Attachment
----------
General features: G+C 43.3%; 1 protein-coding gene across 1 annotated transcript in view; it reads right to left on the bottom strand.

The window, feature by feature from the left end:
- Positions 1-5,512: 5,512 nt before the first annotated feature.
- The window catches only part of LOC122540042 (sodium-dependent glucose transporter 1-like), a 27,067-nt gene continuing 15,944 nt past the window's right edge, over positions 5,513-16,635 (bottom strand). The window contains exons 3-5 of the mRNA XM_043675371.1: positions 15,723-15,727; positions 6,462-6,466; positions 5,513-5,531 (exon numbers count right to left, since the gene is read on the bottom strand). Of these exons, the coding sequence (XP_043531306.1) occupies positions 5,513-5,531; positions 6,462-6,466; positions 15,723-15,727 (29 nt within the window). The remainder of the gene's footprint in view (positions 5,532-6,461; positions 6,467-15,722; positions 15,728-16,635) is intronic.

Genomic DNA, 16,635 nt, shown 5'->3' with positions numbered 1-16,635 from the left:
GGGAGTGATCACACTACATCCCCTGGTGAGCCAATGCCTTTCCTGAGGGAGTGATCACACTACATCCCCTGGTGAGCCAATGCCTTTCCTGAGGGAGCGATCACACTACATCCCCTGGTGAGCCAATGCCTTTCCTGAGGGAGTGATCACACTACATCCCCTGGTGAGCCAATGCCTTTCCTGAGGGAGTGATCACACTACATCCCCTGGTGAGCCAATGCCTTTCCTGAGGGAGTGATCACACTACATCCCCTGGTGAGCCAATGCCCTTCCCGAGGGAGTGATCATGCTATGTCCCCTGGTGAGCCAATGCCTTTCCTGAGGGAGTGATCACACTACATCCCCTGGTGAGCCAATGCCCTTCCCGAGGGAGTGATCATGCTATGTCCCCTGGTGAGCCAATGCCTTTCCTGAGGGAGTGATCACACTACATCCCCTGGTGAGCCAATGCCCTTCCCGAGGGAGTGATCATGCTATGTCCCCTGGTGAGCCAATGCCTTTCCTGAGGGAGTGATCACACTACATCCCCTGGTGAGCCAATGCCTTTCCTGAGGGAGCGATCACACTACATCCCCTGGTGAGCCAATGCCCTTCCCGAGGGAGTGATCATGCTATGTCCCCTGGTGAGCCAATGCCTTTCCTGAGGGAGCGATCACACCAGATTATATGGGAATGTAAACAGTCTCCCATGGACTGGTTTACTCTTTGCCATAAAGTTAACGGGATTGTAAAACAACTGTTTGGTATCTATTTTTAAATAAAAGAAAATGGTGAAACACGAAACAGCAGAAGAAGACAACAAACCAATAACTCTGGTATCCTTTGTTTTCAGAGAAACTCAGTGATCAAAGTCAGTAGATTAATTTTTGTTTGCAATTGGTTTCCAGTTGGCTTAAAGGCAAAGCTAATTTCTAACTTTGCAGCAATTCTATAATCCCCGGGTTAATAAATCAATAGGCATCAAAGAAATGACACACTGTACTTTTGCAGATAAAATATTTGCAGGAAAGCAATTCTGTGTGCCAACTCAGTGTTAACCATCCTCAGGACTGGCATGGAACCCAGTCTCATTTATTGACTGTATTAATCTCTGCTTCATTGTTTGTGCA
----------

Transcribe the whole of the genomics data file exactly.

General features: G+C 43.3%; 1 protein-coding gene across 1 annotated transcript in view; it reads right to left on the bottom strand.

The window, feature by feature from the left end:
- Positions 1-5,512: 5,512 nt before the first annotated feature.
- The window catches only part of LOC122540042 (sodium-dependent glucose transporter 1-like), a 27,067-nt gene continuing 15,944 nt past the window's right edge, over positions 5,513-16,635 (bottom strand). The window contains exons 3-5 of the mRNA XM_043675371.1: positions 15,723-15,727; positions 6,462-6,466; positions 5,513-5,531 (exon numbers count right to left, since the gene is read on the bottom strand). Of these exons, the coding sequence (XP_043531306.1) occupies positions 5,513-5,531; positions 6,462-6,466; positions 15,723-15,727 (29 nt within the window). The remainder of the gene's footprint in view (positions 5,532-6,461; positions 6,467-15,722; positions 15,728-16,635) is intronic.

Genomic DNA, 16,635 nt, shown 5'->3' with positions numbered 1-16,635 from the left:
GGGAGTGATCACACTACATCCCCTGGTGAGCCAATGCCTTTCCTGAGGGAGTGATCACACTACATCCCCTGGTGAGCCAATGCCTTTCCTGAGGGAGCGATCACACTACATCCCCTGGTGAGCCAATGCCTTTCCTGAGGGAGTGATCACACTACATCCCCTGGTGAGCCAATGCCTTTCCTGAGGGAGTGATCACACTACATCCCCTGGTGAGCCAATGCCTTTCCTGAGGGAGTGATCACACTACATCCCCTGGTGAGCCAATGCCCTTCCCGAGGGAGTGATCATGCTATGTCCCCTGGTGAGCCAATGCCTTTCCTGAGGGAGTGATCACACTACATCCCCTGGTGAGCCAATGCCCTTCCCGAGGGAGTGATCATGCTATGTCCCCTGGTGAGCCAATGCCTTTCCTGAGGGAGTGATCACACTACATCCCCTGGTGAGCCAATGCCCTTCCCGAGGGAGTGATCATGCTATGTCCCCTGGTGAGCCAATGCCTTTCCTGAGGGAGTGATCACACTACATCCCCTGGTGAGCCAATGCCTTTCCTGAGGGAGCGATCACACTACATCCCCTGGTGAGCCAATGCCCTTCCCGAGGGAGTGATCATGCTATGTCCCCTGGTGAGCCAATGCCTTTCCTGAGGGAGCGATCACACCAGATTATATGGGAATGTAAACAGTCTCCCATGGACTGGTTTACTCTTTGCCATAAAGTTAACGGGATTGTAAAACAACTGTTTGGTATCTATTTTTAAATAAAAGAAAATGGTGAAACACGAAACAGCAGAAGAAGACAACAAACCAATAACTCTGGTATCCTTTGTTTTCAGAGAAACTCAGTGATCAAAGTCAGTAGATTAATTTTTGTTTGCAATTGGTTTCCAGTTGGCTTAAAGGCAAAGCTAATTTCTAACTTTGCAGCAATTCTATAATCCCCGGGTTAATAAATCAATAGGCATCAAAGAAATGACACACTGTACTTTTGCAGATAAAATATTTGCAGGAAAGCAATTCTGTGTGCCAACTCAGTGTTAACCATCCTCAGGACTGGCATGGAACCCAGTCTCATTTATTGACTGTATTAATCTCTGCTTCATTGTTTGTGCA